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Winter Funfest had enjoyable activities for students

Students from Stoughton Central School and Ocean Man First Nation attended the fun-filled day.
Elder Peter Big Stone from the Ocean Man First Nation told stories to the students around a warm, welcoming fire.

STOUGHTON - Stoughton Central School and the community held their second annual Winter Funfest on Feb. 15, which was open to all who wished to attend.

Kids came dressed for the event, as all activities were held outdoors.

Around 200 youths from the Stoughton school and Ocean Man First Nation attended the fun-filled day. The attendance did not include the teachers, volunteers and parents.

The Grade 10-12 students were assigned to the younger grades and helped out wherever it was needed.

The festivities began at 9:30 a.m. and ran until 3 p.m.

Derek Mercer, the physical education teacher from Stoughton, had a schedule carefully planned out to house the nine events.

In front of the school, kids could be seen sculpting in the four piles of snow to come up with a creative design with their shovels and sculpting tools. Stoughton’s public works crew filled in the forms for the sculpting earlier that week. The students were able to sculpt a turtle, igloo, gnome and castle.

Next year, Mercer would like this event begin a few days earlier to give students the opportunity to put more time into this project.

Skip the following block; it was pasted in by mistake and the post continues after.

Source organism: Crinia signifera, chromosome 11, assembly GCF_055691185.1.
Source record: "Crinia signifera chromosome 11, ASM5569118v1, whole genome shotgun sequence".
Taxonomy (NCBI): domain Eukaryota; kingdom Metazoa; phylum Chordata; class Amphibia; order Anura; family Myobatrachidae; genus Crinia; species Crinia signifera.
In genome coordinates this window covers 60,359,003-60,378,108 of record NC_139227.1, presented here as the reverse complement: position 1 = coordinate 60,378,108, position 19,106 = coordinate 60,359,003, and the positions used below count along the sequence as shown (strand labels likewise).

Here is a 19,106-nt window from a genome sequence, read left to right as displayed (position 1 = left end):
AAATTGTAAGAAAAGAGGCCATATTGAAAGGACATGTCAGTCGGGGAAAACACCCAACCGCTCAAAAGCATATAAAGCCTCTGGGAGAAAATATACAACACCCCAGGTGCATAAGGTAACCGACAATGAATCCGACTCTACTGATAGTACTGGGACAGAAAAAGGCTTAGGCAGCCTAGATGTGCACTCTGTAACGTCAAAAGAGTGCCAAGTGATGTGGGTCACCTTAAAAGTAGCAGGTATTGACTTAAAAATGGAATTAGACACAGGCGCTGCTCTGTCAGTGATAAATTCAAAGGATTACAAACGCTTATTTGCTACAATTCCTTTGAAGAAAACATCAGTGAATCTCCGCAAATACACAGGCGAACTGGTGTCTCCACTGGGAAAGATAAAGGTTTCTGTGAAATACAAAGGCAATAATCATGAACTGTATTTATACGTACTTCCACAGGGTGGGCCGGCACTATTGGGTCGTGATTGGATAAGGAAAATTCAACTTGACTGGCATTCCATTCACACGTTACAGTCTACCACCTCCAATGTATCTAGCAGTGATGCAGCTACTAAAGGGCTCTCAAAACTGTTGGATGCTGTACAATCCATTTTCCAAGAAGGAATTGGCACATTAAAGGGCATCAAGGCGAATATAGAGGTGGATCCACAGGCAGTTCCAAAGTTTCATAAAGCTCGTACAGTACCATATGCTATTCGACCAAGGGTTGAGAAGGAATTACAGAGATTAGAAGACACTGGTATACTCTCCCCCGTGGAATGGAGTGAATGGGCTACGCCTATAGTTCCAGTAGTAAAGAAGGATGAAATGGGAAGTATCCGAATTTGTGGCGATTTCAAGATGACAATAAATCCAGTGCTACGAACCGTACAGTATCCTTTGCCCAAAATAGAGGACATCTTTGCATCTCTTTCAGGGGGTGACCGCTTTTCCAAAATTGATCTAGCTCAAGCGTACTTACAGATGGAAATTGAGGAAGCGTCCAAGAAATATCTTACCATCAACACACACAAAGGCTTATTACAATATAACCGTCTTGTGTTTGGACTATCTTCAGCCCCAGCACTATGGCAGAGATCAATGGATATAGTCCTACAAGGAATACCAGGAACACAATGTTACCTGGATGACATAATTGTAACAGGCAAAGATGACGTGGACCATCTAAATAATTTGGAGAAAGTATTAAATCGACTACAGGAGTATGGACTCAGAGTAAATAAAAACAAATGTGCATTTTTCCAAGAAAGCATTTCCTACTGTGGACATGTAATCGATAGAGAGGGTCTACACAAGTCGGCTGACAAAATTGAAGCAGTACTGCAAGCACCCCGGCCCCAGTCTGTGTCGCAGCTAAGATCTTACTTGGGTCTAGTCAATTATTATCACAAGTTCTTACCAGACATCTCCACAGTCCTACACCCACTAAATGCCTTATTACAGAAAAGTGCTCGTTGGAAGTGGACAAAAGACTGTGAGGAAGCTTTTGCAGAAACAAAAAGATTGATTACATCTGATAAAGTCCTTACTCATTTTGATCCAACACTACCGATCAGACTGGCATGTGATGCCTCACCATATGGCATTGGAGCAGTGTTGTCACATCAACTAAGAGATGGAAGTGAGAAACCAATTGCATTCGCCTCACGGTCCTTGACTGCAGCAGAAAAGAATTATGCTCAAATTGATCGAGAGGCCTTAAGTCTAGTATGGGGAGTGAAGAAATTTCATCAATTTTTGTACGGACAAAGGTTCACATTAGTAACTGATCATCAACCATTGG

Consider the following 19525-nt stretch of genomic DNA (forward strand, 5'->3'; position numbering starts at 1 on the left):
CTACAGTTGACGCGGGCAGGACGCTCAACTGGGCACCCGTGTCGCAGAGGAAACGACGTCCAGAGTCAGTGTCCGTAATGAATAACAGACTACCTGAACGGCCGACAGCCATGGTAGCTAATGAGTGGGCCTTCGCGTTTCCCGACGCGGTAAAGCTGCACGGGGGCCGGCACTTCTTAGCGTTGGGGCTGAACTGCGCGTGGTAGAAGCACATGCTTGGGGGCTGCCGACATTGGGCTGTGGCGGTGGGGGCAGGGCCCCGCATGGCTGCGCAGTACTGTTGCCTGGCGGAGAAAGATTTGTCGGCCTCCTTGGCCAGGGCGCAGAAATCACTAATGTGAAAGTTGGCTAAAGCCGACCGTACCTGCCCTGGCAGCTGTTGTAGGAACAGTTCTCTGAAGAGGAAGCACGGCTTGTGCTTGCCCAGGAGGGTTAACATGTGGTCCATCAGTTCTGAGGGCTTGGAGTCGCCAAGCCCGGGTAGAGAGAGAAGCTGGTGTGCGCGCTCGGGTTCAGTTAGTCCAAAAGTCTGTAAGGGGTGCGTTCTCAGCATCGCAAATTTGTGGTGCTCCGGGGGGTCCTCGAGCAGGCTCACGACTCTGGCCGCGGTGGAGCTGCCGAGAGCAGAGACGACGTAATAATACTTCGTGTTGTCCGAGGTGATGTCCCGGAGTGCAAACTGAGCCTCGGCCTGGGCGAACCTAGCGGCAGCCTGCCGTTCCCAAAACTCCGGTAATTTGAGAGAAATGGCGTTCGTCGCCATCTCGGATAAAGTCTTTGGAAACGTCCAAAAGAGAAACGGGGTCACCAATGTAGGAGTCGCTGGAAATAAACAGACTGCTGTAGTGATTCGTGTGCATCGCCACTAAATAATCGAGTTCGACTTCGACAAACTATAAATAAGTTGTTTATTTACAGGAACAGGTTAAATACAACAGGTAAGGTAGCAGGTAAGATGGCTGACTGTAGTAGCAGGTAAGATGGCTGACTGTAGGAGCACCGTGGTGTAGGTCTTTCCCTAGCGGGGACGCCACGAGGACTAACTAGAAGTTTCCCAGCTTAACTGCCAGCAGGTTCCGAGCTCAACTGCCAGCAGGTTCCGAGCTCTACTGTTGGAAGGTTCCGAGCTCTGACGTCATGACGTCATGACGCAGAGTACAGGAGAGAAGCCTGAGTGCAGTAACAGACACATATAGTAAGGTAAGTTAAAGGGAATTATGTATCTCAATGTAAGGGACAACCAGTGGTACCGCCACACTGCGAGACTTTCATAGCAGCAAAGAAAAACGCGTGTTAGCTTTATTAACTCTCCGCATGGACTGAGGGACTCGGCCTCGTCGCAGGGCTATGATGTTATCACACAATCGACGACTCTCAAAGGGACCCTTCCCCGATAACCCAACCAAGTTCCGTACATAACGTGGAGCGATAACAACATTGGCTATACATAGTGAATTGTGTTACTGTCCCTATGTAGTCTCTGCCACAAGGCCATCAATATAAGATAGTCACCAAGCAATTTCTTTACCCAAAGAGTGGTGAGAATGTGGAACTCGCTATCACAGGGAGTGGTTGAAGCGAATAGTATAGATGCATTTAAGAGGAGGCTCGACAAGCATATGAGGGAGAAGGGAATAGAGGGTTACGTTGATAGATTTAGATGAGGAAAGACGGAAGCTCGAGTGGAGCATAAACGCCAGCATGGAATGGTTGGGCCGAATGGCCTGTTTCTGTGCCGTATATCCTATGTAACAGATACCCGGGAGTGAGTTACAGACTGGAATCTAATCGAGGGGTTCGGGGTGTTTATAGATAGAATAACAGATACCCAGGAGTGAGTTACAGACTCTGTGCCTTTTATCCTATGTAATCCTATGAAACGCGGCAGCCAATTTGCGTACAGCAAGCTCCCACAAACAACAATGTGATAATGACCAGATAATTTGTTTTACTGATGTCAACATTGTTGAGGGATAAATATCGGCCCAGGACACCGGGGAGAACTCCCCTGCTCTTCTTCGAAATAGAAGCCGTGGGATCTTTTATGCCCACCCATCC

Stan Logan, who resides north of Forget, had his team of horses, Rex and Dixie, hooked up to the wagon to give rides around town. Youths seemed to enjoy this as they waved at all the passing vehicles.

Sand was donated by Coderre Construction to put on the driveway so the horses would not slip. Rhett Tanner, Jhett and Kruz Brigden and Reid Goudy made sure to get this sand in place.

The Grow Your Community Grant from the Southeast Sport, Culture and Recreation District bought the calf sleds for races. High school students pulled the younger students in a race on the manmade snow track, which went around the yard.

Ocean Man Education Centre supplied the delicious bannock, said Sheila Berner, while a grant from the Multicultural Council of Saskatchewan helped purchase the food shared on this day.

Snowshoeing, skiing, centipede ski races and snow fort building were behind the school.

A large firepit created warmth as the students sat around the fire to listen to stories from Ocean Man’s Elder Peter Bigstone. Bigstone is the language teacher for both schools, teaching the Nakata language. The wood for the pit was donated by Neil and Sheila Berner.

“It was a lot of fun,” said Grade 8 student Cheyenne Lake.

“It was really cold, but still fun,” added Elexia Stovin.

“It was an entertaining kind of day,” said Christian Vogel

Although the temperatures were frigid, Mercer said the students stayed warm as they were always moving around.

High school students will also receive credit for helping out and participating in the events.

According to Mercer, the next big event at the school is in March when the basketball playoffs begin, along with the return of the students from the Saskatchewan Winter Games held in Regina. Nine students from Stoughton are attending.

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